Technology is not only changing the way we do healthcare, but also its career possibilities.
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March 15, 2021 4 min read
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Healthcare once brought to mind disciplines like anatomy, biology and pharmaceutical medicine. Now the field is a different landscape, with artificial intelligence, genomics and big data dominating discussions. Technology is changing healthcare, which opens the door to many new career possibilities.
Here are some of the most exciting specialty areas for healthcare careers in 2021 and beyond:
Historically, medicines haven’t been developed with the individual in mind. A majority of trial participants would have to find a pharmaceutical drug effective before a doctor prescribes that drug in the hopes a patient would benefit too. But science’s newfound understanding of the human genome has made it possible to start thinking of medicine in individual terms and create targeted treatments based on individual genetic profiles.
Precision medicine, or alternatively personalized medicine, is a growing area of healthcare that demands different kinds of expertise. Bioinformaticians are needed to analyze genome data, while genetic counselors work with patients to examine their genetic history and advise them on procedures. Scientists and researchers specializing in this area are needed to run programs in academia and the private sector. Personalized medicine aids in the fight against numerous diseases, including different kinds of cancers.
Medical professionals wear many hats, and specialties often bleed into one another. In this complex landscape, new healthcare roles are combining different types of skills and experiences to better serve the patient. For example, imaging is a key part of a doctor’s toolkit and routinely diagnoses and treats disease, yet radiologists are in large part left out of the decision-making process. Some radiologists suggest their profession would benefit from the creation of screening radiologists. This sub-specialty combines expertise in both imaging and screening science, which could bring their perspectives and technical expertise to the screening process.
Health data science
Big data is driving innovation in just about every corner imaginable, and healthcare is no exception. Health data is everywhere, from medical records and published research to adverse event databases and health department reports. This data often exists in various silos and is bound by privacy protections, making its retrieval a complicated endeavor. Data scientists are in growing popularity, as increasing demand drives the need to locate, analyze and extract this data securely.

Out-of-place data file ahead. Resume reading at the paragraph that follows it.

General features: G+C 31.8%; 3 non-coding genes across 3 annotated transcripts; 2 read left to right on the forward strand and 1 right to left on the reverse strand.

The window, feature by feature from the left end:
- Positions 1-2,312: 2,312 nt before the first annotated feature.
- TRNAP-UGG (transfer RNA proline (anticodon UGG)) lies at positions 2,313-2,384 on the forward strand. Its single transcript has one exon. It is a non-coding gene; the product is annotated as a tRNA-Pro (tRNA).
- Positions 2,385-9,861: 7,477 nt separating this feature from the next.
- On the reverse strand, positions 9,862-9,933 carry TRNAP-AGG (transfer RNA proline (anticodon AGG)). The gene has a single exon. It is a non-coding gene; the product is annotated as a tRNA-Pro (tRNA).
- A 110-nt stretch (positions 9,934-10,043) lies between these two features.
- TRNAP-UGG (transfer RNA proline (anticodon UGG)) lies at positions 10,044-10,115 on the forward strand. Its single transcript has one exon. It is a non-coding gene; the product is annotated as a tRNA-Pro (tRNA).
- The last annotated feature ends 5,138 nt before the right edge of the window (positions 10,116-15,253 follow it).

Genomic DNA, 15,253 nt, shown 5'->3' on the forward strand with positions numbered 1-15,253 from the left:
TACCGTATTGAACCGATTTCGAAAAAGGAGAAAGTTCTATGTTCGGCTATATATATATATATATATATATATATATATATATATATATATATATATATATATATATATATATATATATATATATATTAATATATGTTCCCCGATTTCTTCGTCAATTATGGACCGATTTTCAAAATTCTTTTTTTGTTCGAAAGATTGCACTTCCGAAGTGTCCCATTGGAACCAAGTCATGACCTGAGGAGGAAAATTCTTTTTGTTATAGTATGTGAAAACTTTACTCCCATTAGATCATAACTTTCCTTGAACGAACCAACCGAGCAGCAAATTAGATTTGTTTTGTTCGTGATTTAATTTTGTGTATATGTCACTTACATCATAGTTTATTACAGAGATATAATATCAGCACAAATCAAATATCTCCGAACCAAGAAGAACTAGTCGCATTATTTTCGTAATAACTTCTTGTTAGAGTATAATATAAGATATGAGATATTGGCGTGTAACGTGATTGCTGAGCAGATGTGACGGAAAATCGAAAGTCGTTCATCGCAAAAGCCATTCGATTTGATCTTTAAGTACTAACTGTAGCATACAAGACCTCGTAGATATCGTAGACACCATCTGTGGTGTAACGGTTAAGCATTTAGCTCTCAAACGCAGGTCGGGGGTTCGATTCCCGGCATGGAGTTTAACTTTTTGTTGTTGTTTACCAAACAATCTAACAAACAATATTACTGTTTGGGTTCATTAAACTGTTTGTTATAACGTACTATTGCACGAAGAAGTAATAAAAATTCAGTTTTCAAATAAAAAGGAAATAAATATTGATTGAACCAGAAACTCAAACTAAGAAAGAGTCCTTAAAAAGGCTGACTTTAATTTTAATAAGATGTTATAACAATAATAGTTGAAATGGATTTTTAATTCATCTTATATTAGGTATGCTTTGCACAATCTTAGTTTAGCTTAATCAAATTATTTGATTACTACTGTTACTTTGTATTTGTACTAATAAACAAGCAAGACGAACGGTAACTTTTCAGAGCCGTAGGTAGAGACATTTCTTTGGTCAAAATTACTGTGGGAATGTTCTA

AI and machine learning
Artificial intelligence (AI) and machine learning techniques make it possible to do extraordinary things with data. In pharmaceutical research and development, for instance, researchers are learning how to accelerate the discovery of new medications by using machine learning to automate otherwise time-consuming processes. In radiology, new AI programs can automatically analyze images to improve a specialist’s workflow and help prioritize patients who need immediate attention.
Machine learning engineers and research scientists will need to put their minds to creating and implementing algorithms for new healthcare tasks. Specialists in cloud technology are also vital here, as cloud platforms are integral to the function of AI and machine learning technologies. With so much to learn in terms of AI’s capabilities, this can be an especially exciting career area to pursue.
Virtual reality and robotics
People may not associate virtual reality and robotics with healthcare, but the two areas have potential for significant applications in the field. Virtual reality (VR) is proving to be extremely valuable for training medical students and assisting surgeons in preparing for procedures. Meanwhile, people are using robotics in ways that can range from greeting patients to transporting them.
These areas offer big opportunity for VR and robotics engineers and designers interested in using their skills in ways that can improve the quality of life for patients. Medical practitioners with interdisciplinary experience might even be able to establish a company with dedicated VR training according their expertise.
Related: Healthtech Is the New Healthcare
Collaborating and crossing disciplines
There isn’t one path to these 21st-century healthcare careers. Although holding multiple degrees can be helpful for some roles, they aren’t always necessary. Continuing education, certification programs, internships and fellowships are among the many educational avenues that could help you take the step from one discipline into another. In many cases, multi-disciplinary collaborations — like IT specialists working with healthcare administrators, or data scientists working with epidemiologists — are how projects advance.
No matter what your skills and passions may be, the healthcare sector is brimming with opportunities for those interested in the growing intersection of science, medicine and technology.